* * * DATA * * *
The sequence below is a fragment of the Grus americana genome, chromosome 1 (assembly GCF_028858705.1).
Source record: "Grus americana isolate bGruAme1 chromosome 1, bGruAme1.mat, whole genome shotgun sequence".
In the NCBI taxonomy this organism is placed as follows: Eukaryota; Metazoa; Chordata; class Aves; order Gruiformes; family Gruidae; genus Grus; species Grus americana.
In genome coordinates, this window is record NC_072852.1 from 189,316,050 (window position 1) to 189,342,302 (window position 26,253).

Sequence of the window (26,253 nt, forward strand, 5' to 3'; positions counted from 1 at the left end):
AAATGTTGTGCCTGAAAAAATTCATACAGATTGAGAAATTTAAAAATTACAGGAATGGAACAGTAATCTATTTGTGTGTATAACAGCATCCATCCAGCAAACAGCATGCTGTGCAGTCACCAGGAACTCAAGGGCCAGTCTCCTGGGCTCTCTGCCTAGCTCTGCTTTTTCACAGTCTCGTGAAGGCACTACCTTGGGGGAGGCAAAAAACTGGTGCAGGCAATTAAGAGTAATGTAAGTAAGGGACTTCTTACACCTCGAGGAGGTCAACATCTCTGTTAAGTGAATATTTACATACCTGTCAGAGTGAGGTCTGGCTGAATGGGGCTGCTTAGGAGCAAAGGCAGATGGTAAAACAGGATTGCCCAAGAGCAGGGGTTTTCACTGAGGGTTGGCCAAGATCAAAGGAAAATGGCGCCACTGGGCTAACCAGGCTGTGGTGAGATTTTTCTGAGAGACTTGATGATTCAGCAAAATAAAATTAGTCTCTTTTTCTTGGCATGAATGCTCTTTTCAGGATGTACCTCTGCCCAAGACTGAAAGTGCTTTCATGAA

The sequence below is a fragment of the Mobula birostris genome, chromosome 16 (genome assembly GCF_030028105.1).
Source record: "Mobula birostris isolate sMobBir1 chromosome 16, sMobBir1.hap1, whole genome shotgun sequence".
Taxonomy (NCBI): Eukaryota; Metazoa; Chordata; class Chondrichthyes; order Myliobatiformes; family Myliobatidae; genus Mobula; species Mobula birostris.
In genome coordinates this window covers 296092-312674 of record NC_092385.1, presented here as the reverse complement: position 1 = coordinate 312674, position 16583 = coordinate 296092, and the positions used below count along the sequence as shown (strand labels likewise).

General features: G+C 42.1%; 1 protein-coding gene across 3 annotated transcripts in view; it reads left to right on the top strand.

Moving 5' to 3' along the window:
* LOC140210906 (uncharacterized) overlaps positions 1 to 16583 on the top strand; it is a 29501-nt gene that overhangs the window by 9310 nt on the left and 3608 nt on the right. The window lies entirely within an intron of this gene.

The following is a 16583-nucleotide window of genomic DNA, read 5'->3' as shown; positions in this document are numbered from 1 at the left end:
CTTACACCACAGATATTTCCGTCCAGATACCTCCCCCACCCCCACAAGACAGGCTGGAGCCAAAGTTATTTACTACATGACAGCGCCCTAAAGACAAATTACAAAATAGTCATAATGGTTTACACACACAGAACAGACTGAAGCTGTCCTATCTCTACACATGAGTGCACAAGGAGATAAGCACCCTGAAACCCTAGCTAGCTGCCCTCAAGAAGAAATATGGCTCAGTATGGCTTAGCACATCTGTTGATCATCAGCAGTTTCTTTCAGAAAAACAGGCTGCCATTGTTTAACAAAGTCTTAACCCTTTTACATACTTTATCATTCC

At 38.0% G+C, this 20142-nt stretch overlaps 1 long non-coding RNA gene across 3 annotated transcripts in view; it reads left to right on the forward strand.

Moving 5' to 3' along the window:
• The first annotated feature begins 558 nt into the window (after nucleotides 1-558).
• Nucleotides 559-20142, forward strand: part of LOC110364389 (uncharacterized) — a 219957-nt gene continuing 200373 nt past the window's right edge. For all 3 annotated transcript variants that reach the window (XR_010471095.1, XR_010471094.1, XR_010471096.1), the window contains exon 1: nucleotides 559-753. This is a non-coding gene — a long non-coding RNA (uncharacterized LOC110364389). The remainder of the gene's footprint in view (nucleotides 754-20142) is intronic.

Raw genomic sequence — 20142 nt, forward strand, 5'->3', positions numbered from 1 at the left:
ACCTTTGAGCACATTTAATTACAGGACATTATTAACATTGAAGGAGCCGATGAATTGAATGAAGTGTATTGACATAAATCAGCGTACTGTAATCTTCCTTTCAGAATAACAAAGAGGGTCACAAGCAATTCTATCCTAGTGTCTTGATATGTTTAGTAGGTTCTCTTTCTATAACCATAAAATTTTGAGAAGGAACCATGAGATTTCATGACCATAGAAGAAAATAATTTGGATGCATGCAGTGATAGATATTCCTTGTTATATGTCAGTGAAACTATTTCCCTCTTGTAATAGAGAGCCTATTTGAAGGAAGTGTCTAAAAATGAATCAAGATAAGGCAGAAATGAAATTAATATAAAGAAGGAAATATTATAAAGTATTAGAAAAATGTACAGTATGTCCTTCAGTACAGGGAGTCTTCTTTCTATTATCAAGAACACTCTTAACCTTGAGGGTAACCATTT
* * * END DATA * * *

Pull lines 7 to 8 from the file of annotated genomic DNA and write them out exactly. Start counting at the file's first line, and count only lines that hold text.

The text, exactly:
The sequence below is a fragment of the Mobula birostris genome, chromosome 16 (genome assembly GCF_030028105.1).
Source record: "Mobula birostris isolate sMobBir1 chromosome 16, sMobBir1.hap1, whole genome shotgun sequence".